The public scorn that now greeted Marie Antoinette is reflected in a pamphlet from working women who address her as familiarly as they would one another. Not only could royalty be the subject of this kind of pamphleteering, but members of the administration could also be denigrated in similarly disrespectful ways.

Locked in battle with their detractors, the eighteenth-century kings sought new ways both to exercise and to justify their power. Interestingly, the period of extreme turbulence from 1750 to 1776 was followed by a decade of quiet, with the exception of the attacks on women. A close scrutiny of the documents from this decade might suggest that the debates taking place just before 1789 resembled more closely arguments from the third quarter of the eighteenth century than the decade before 1789.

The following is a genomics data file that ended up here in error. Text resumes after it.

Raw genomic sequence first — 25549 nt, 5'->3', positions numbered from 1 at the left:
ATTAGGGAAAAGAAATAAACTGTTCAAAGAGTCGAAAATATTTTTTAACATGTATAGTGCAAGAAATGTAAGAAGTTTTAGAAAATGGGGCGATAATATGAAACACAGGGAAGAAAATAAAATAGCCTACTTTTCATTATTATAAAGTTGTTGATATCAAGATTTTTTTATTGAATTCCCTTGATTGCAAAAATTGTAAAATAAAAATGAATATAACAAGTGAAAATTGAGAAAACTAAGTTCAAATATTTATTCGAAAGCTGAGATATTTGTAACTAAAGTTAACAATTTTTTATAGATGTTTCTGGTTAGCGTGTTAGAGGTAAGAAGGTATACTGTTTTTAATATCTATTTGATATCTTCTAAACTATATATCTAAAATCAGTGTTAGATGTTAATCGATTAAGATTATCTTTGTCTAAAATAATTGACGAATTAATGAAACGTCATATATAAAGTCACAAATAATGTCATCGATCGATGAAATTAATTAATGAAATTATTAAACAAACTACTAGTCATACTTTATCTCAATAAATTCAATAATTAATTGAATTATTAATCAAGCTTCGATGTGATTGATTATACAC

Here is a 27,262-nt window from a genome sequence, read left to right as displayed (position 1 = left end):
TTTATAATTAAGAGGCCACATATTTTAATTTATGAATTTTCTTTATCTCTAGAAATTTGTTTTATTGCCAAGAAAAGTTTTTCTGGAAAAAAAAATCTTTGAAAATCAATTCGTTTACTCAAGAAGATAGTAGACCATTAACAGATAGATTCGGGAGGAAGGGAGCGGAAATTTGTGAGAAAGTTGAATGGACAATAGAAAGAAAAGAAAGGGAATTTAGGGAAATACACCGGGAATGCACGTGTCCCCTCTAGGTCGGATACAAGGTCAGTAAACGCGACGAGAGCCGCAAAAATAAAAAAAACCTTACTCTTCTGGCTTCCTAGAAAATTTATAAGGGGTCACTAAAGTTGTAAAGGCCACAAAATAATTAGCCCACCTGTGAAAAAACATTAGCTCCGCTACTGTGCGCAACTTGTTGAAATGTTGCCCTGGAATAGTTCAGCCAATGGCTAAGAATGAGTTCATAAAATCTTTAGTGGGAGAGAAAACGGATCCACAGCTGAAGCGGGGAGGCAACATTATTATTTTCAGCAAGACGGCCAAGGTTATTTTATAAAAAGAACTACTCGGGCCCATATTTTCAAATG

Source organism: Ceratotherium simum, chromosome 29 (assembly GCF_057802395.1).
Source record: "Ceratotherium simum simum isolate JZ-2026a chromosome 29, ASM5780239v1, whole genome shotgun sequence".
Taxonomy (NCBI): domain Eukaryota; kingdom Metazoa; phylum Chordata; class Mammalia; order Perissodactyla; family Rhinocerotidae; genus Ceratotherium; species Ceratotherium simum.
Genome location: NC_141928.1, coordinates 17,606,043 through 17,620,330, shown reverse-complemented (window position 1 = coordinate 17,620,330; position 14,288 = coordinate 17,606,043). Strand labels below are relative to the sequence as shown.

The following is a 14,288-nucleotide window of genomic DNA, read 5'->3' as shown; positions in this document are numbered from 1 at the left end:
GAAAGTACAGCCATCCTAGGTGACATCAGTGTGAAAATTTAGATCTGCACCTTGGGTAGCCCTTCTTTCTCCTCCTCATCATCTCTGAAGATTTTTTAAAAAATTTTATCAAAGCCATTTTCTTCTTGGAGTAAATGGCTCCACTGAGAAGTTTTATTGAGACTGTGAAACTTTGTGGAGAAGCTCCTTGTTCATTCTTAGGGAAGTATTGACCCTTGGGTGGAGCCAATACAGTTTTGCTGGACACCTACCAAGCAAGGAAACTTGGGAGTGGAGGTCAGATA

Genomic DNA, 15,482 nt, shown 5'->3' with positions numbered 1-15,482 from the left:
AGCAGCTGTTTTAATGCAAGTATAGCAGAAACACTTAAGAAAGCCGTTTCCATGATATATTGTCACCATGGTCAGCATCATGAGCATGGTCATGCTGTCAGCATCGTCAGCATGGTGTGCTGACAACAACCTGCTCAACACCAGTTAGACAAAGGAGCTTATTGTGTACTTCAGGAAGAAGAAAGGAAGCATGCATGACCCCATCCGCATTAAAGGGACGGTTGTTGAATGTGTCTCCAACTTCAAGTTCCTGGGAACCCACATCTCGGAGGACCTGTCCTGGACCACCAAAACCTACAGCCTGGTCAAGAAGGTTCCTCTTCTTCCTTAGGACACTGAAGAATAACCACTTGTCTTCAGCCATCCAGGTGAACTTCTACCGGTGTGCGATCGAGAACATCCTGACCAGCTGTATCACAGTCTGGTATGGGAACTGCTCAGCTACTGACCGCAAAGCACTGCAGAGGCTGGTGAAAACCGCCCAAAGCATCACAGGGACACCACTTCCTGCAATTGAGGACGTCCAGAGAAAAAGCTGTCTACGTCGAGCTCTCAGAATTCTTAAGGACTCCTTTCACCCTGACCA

What can one make of this paradox? It would be reasonable to expect that the whole of the eighteenth century witnessed a rising crescendo of problems for the monarchy, but perhaps that chronology would be overly simplistic. Two possible interpretations present themselves to explain why French politics seemed less rather than more contentious in the 1780s. On one hand, the monarchy may have already become so weakened that there was no point in further debating its power. On the other hand, the King's popularity may have been buoyed by France's successful participation in the War of the American Revolution and the greater efficiency of His Majesty's government thanks to the reforms being carried out by his Enlightenment-influenced advisers. The documents presented here will allow a myriad of interpretations. Indeed, no single interpretation can ever be entirely complete or correct in explaining historical events as important as the outbreak of the French Revolution.



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